* *

Why bother to vote, if the outcome is already determined? There are reasons. Voting has an expressive dimension, irrespective of its effect on outcomes. This can be valuable for more than just the psychological equanimity of voters. Protest votes can be useful – not for picking winners, but for affecting what the winners will say to gain office and even what they will do once they are in office. There can also be some point in putting up a good fight, especially if you believe that circumstances are changing so that the party sure to lose today will become a serious contender tomorrow. For example, it is widely believed that although Texas is still a safe Republican state in 2008, Democrats will have a chance there in 2012. If that’s true (or even if it is only believed to be true), Texas Democrats, though sure losers in the contest this year for their state’s electoral votes, have a reason to make as good a showing as possible for Obama – for the sake of elections to come.

It’s against this background that one must decide how to vote. A few people probably will be able to “vote their conscience.” Many more of them will be Democrats than Republicans. Could John McCain be anybody’s real preference? Perhaps Joe Lieberman’s and the neo-cons. But people who think like they do are hardly worth engaging – unlike people who are disposed to vote for McCain because they think he is the lesser evil. Some of those people, this year, are racists, but the majority are not moral or intellectual reprobates – they’re just misinformed and/or obviously wrong. Obama’s case is different. There is a kind of liberal (I use the term pejoratively) for whom he evidently is a close approximation of the ideal. Then there are others, quite a few it seems, whom he’s adept at fooling into voting for him, and not just against McCain. It is urgent that those people be engaged too – in order that the Obama presidency will be as good as it can be (which will probably not be very good at all).

* *

What then are we on the left who are unable “to vote our conscience” to do? The default answer, of course, is to vote for the lesser evil, Obama. But it isn’t always quite so simple.

One relevant factor is how “safe” one’s state is. Those of us who live in safe states have less reason to vote for Obama than those who live in “battleground” states. But the implications are not always clear cut: first, because nobody really knows how one’s own state will go; and then because, even in battleground states, abject lesser evilism isn’t necessarily the best strategy. Voters, especially progressive voters, can be too clever by half. Had progressives voted less strategically in 2000, the Greens would have probably gotten what they were after – enough of the popular vote to assure future ballot access and public funding. Then, even with Al Gore’s Democrats letting George Bush steal the election, we’d all be better off today. Had voters voted less strategically in the 2004 Democratic primaries, perhaps the Democrats would have fielded a better candidate than John Kerry. Then maybe Bush and Cheney would not have been quite so able to steal that election too. [Arguably, they stole the 2004 election “fair and square” (that is, within the limits of “normal” chicanery); in 2000, with a little help from their friends among the Supremes, they just plain stole it.] So far, strategic hyper-shrewdness does not seem to have been a factor in Obama’s successes. But that was then. Now there is a looming strategic choice for voters who are to Obama’s left and who are tempted by one or the other of the more progressive candidates in the race. Most likely, many of them will again be too clever by half.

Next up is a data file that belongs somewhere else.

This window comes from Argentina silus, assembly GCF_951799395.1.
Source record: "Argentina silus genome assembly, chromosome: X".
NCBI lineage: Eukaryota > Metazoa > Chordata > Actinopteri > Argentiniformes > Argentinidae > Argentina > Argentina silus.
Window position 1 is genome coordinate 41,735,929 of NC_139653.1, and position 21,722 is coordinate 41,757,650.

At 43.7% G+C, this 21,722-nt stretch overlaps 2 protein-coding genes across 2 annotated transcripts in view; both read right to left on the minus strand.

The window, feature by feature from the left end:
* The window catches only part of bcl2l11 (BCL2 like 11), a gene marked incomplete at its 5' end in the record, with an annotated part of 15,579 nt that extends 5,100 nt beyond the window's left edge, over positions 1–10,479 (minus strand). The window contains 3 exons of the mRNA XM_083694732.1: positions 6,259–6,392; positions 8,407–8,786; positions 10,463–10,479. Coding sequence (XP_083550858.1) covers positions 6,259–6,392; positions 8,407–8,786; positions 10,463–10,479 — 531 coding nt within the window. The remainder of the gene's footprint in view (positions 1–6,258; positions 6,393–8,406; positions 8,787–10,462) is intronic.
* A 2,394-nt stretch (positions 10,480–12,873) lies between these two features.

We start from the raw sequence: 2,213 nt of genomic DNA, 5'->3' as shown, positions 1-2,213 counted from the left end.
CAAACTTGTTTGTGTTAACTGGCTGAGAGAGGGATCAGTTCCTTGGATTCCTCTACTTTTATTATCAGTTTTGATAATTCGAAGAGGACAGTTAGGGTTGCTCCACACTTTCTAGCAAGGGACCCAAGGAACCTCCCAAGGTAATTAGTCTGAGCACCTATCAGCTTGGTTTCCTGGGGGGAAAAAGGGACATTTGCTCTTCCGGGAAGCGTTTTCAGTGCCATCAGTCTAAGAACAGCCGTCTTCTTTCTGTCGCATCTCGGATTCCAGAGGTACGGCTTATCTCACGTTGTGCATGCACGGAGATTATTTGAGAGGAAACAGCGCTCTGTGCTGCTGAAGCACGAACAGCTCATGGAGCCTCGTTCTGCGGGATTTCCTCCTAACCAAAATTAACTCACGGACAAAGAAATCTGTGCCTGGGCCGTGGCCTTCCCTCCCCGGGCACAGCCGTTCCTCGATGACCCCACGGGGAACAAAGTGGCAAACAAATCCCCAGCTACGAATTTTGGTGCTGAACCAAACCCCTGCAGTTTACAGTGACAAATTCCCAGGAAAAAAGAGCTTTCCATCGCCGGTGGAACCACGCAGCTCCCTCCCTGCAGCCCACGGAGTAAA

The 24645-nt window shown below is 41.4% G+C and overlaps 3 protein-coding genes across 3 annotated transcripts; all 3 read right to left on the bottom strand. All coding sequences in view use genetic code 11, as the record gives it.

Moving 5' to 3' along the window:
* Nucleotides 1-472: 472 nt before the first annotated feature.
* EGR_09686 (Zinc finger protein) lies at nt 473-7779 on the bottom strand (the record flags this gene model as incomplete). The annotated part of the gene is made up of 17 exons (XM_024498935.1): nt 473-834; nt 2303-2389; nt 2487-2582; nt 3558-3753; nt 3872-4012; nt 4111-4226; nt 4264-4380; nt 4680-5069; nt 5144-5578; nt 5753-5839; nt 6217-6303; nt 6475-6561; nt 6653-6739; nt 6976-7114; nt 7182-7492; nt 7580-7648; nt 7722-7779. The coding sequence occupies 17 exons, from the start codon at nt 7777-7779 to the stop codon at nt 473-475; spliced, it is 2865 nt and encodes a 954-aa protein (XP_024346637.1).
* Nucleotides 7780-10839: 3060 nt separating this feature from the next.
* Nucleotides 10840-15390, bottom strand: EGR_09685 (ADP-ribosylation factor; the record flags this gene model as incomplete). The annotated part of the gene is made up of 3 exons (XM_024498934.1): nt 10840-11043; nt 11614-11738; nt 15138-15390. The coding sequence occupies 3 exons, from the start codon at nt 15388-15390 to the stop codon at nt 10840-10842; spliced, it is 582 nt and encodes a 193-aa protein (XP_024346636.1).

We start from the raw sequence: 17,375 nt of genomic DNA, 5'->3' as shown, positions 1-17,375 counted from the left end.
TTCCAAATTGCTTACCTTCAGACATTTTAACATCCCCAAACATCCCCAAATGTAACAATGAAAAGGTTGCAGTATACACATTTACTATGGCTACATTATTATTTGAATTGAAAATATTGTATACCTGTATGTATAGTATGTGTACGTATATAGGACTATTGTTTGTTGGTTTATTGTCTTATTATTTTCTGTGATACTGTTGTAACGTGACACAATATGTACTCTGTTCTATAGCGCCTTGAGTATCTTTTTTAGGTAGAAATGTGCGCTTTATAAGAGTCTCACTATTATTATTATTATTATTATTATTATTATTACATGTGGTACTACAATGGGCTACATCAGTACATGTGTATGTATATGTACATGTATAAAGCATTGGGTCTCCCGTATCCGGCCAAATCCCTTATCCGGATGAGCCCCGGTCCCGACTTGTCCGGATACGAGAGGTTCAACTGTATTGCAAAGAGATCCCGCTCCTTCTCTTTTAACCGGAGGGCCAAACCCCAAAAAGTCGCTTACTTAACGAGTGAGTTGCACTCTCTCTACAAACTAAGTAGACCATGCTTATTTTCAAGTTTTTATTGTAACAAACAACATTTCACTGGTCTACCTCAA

Voters who can indeed “vote their conscience” by voting for Nader or McKinney will have an easier time of it than I will. As I said, I’ll probably vote for Nader even so. To the extent that I’m “undecided,” it’s more between him and McKinney than between one or the other of them and Obama. Only if my state, Maryland, suddenly becomes unsafe would I consider voting for Barack Obama.